The members of the United States women's national team filed a gender discrimination lawsuit Friday against the United States Soccer Federation.
Filed in United States District Court in Los Angeles, the lawsuit accuses the federation of years of "institutionalized gender discrimination," according to The New York Times' Andrew Das.
This step is the latest in a long-running standoff between members of the national team and the federation. The grievances expressed by the former relate to working conditions and pay equity.
In 2016, five women's national team players filed a wage-discrimination complaint with the Equal Employment Opportunity Commission. According to Das, the EEOC's failure to resolve that matter prompted Friday's lawsuit, just months before the USWNT kicks off a defense of its 2015 World Cup crown.
The lawsuit, which represents current and former players dating back to February 2015, seeks back pay and damages.
Two factors that may impede a potential ruling are the different collective bargaining agreements for the men's and women's sides with the federation and the fact that FIFA governs compensation for major tournaments. The last men's World Cup had a pool of $400 million to be divided among 32 teams, compared to $30 million for 24 women's teams.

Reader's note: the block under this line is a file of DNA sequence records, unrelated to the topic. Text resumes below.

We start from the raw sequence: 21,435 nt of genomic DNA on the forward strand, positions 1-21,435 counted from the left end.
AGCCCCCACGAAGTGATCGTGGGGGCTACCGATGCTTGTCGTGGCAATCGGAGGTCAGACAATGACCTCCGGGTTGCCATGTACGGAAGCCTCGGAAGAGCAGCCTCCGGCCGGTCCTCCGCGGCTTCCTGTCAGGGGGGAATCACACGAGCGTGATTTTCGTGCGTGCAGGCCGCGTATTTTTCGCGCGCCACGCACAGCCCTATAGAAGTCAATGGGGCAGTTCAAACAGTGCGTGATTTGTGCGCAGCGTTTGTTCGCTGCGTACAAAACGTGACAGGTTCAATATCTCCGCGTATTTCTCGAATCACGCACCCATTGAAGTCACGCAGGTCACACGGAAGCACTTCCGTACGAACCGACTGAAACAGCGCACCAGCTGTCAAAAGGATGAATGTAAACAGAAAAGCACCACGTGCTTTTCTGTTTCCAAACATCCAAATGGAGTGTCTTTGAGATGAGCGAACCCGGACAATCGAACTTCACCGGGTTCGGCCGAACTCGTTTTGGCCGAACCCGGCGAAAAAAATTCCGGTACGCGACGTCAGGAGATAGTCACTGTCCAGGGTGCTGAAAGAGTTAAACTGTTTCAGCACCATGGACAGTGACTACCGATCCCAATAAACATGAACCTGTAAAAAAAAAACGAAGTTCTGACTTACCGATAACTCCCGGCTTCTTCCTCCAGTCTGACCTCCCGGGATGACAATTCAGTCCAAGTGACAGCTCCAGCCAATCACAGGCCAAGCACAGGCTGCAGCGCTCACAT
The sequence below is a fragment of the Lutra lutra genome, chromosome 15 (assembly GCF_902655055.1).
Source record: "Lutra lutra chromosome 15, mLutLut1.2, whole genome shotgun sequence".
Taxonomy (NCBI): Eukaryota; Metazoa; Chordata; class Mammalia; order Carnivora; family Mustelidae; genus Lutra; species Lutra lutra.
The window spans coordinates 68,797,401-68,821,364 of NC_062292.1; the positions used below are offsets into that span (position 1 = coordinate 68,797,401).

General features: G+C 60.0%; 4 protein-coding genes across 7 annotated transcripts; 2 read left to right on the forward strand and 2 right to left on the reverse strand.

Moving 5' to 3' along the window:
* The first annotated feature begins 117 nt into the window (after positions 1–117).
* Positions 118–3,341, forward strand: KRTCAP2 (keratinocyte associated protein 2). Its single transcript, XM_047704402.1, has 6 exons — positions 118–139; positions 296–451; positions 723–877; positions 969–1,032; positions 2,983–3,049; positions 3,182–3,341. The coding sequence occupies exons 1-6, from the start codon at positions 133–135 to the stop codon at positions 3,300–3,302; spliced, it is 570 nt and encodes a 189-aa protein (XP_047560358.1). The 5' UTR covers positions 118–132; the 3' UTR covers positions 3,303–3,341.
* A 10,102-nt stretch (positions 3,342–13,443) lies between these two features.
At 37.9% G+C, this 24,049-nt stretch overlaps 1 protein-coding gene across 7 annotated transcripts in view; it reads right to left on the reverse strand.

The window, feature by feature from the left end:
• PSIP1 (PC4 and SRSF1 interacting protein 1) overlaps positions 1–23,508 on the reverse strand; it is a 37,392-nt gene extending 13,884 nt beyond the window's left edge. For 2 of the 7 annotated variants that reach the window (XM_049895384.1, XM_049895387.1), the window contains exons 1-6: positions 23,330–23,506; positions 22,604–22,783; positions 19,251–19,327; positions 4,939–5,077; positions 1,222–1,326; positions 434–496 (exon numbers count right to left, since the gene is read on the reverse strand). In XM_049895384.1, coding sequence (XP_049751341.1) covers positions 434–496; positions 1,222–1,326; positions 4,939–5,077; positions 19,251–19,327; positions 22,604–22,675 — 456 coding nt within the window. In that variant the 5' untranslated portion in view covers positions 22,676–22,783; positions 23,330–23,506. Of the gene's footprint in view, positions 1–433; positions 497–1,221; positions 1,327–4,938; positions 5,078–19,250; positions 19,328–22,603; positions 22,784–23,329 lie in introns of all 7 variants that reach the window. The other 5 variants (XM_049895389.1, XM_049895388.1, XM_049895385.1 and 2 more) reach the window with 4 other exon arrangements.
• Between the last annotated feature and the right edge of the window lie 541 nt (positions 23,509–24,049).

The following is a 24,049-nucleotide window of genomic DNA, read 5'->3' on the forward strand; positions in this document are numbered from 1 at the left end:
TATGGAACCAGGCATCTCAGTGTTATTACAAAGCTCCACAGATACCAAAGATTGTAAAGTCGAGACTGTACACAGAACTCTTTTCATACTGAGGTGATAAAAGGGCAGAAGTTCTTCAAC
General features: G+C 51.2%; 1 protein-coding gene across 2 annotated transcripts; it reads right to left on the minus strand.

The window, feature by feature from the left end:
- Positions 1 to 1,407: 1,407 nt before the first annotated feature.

The USWNT has achieved some measure of progress with the federation recently, as the two sides agreed to an improved collective bargaining agreement in 2017 amid the risk of a players' strike on the eve of the Rio Olympics. In that instance, members of the USWNT called for increased compensation, improved working conditions that included no longer playing on artificial turf, and enhanced opportunities to pursue commercial deals through the union.
The unions representing the women's team and its male counterpart both pledged their support Friday, with the latter saying: "... We are committed to the concept of a revenue-sharing model to address the U.S. Soccer Federation's 'market realities' and find a way towards fair compensation."